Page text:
*photos courtesy of Google Chrome

Independent motion – can you help?

Please visit Sue’s blog to read her full post. Try to imagine your life without mobility. Surely we can all help her son to get the word out…or even do more. 🙏🏻

Sue Vincent - Daily Echo

What would you give to make a dream come true if you woke to find yourself living a nightmare?

What would you feel if you could never again walk on a beach? Or go out alone in the snow…feel the stillness of a wood or cross a field?

And then, you found a way…

In 2009, my son was a successful young man with a bright future… until he was stabbed through the brain in an unprovoked attack and left for dead in an alley.

He was found almost immediately by passers-by who saved his life. By the time we arrived at the hospital, Nick was being prepared for emergency brain surgery. We were allowed to see him, for a few minutes, to say goodbye. He was not expected to survive…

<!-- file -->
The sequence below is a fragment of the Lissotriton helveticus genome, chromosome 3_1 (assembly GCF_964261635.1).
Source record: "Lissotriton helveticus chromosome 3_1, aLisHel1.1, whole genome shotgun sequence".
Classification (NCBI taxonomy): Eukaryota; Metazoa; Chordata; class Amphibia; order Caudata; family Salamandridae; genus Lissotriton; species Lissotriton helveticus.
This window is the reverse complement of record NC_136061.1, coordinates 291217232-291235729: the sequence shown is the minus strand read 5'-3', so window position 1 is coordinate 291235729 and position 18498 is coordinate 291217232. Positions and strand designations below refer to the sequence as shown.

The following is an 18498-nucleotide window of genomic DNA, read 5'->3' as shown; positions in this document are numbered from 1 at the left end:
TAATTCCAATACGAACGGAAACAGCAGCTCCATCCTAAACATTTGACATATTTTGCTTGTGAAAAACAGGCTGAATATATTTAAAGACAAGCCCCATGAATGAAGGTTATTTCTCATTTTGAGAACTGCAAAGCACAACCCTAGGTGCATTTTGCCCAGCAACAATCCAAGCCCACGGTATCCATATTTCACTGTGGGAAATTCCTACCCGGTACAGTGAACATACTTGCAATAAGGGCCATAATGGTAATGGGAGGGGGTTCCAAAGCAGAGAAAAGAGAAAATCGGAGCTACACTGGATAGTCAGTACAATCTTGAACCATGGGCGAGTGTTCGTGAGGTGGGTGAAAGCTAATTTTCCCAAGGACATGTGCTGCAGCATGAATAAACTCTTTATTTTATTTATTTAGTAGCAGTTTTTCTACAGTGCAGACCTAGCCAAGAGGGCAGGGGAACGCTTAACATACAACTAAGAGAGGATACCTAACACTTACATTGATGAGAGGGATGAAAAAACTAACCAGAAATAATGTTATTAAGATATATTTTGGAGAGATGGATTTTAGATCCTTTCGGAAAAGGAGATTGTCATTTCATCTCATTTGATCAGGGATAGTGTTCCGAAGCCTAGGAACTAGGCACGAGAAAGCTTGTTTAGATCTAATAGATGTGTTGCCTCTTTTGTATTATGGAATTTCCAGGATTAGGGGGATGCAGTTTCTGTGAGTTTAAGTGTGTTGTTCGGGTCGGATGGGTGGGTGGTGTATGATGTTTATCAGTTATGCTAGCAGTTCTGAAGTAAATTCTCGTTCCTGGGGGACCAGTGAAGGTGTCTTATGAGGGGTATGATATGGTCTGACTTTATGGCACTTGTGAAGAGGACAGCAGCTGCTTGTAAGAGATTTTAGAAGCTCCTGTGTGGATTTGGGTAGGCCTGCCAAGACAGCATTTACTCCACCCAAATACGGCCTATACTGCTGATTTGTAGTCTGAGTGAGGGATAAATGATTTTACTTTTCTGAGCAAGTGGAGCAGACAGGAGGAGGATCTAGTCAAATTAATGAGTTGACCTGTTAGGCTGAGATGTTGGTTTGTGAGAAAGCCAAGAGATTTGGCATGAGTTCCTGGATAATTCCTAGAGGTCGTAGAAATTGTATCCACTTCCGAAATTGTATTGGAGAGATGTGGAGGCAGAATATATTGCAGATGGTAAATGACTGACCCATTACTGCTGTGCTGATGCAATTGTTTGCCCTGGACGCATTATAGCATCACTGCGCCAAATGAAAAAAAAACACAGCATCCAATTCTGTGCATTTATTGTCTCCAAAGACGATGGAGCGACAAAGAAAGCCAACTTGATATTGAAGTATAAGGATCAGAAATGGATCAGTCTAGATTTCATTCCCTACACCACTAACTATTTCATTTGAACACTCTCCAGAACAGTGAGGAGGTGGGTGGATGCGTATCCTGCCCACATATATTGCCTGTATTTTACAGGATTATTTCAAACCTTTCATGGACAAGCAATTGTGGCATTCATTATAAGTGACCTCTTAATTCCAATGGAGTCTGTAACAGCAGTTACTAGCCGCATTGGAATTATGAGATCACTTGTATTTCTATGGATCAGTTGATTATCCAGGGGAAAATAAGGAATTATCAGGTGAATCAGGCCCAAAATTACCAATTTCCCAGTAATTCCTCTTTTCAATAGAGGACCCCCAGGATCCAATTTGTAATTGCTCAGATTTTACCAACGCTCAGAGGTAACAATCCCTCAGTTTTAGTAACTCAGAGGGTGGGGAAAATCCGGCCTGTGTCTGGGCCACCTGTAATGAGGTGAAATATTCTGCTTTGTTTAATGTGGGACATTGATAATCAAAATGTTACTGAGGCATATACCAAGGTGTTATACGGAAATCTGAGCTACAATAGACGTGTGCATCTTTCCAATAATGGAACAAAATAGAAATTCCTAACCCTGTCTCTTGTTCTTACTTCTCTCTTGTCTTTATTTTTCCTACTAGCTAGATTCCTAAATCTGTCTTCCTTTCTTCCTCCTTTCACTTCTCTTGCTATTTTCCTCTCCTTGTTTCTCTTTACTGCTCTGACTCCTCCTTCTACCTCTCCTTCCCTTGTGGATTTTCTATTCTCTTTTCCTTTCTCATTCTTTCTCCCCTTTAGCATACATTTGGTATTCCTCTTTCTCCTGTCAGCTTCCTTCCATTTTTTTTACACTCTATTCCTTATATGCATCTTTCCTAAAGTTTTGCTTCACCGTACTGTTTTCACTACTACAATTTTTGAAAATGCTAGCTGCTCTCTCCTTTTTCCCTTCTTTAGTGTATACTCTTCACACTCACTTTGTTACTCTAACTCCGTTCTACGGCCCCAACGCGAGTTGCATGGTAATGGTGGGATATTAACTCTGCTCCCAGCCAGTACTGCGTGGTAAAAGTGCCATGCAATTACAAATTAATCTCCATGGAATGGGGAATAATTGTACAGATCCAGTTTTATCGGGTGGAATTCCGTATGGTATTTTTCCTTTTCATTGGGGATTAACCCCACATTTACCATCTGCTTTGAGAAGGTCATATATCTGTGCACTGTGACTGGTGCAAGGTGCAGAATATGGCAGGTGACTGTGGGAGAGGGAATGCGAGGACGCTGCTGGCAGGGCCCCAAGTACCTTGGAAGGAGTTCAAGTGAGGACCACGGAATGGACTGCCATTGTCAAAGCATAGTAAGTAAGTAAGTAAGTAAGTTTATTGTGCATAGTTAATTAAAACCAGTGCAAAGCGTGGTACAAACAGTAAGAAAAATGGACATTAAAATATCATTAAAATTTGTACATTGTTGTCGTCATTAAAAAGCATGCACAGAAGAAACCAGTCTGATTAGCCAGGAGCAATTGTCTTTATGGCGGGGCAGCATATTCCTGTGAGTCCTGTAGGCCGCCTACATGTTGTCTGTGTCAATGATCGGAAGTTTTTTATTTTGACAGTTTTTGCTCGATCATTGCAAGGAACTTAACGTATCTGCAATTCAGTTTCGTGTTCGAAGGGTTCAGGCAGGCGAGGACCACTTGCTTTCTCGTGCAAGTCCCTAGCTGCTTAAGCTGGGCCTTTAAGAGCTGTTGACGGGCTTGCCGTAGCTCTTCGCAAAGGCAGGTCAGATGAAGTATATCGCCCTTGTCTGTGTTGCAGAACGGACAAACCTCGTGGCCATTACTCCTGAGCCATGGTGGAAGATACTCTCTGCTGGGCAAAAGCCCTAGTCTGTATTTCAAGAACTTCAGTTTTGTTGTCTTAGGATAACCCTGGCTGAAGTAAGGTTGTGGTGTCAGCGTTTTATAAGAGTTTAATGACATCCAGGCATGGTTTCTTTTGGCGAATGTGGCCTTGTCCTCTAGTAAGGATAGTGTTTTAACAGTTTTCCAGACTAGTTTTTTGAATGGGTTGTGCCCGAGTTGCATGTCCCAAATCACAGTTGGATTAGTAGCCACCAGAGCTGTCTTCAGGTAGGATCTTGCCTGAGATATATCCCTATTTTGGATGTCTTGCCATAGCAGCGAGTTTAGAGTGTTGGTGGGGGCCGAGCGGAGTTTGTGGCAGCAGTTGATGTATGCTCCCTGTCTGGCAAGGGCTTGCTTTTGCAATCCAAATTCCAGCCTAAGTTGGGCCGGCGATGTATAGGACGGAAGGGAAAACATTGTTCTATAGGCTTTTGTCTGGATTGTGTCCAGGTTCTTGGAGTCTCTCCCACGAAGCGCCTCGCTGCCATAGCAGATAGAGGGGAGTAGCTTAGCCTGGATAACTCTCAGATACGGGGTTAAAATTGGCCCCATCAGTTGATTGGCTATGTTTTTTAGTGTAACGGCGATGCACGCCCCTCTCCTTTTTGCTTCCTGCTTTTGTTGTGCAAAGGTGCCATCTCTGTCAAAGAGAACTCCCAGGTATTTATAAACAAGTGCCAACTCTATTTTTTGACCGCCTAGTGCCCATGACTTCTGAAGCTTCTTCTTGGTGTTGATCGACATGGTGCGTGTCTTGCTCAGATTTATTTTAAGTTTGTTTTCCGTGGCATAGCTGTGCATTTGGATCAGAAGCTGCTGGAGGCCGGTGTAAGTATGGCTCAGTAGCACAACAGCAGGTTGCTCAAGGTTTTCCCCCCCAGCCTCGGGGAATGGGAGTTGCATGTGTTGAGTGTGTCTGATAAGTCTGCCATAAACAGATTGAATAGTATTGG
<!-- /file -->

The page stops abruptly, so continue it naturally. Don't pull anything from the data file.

Over the past couple of years, many in the blogging community have come to know my son and know…

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Infertility, Changes in Nature.


Long before marriage I knew pregnancy might be difficult for me. I lived with a Chronic Condition called, Polycystic Ovarian Syndrome https://en.wikipedia.org/wiki/Polycystic_ovary_syndrome, which often causes infertility. My husband was aware and soon after the wedding, held my hand during medical consultations and accompanied me to doctor’s appointments where together, we decided on our first course of treatment, a low dose fertility drug. Squeezing my hand tightly we were ecstatic to learn a tiny heart might soon beat under my own within about four months.

Upon leaving the doctor’s office it was on to business. Thermometers, temperature charts, and pens and pencils were suddenly prized possessions, placed neatly in the top drawer of a nearby nightstand in order to chart monthly ovulation cycles. Whenever it was time, I telephoned my husband. We followed the ups and downs of my temperature chart to a T! Still, month after month it was not to be.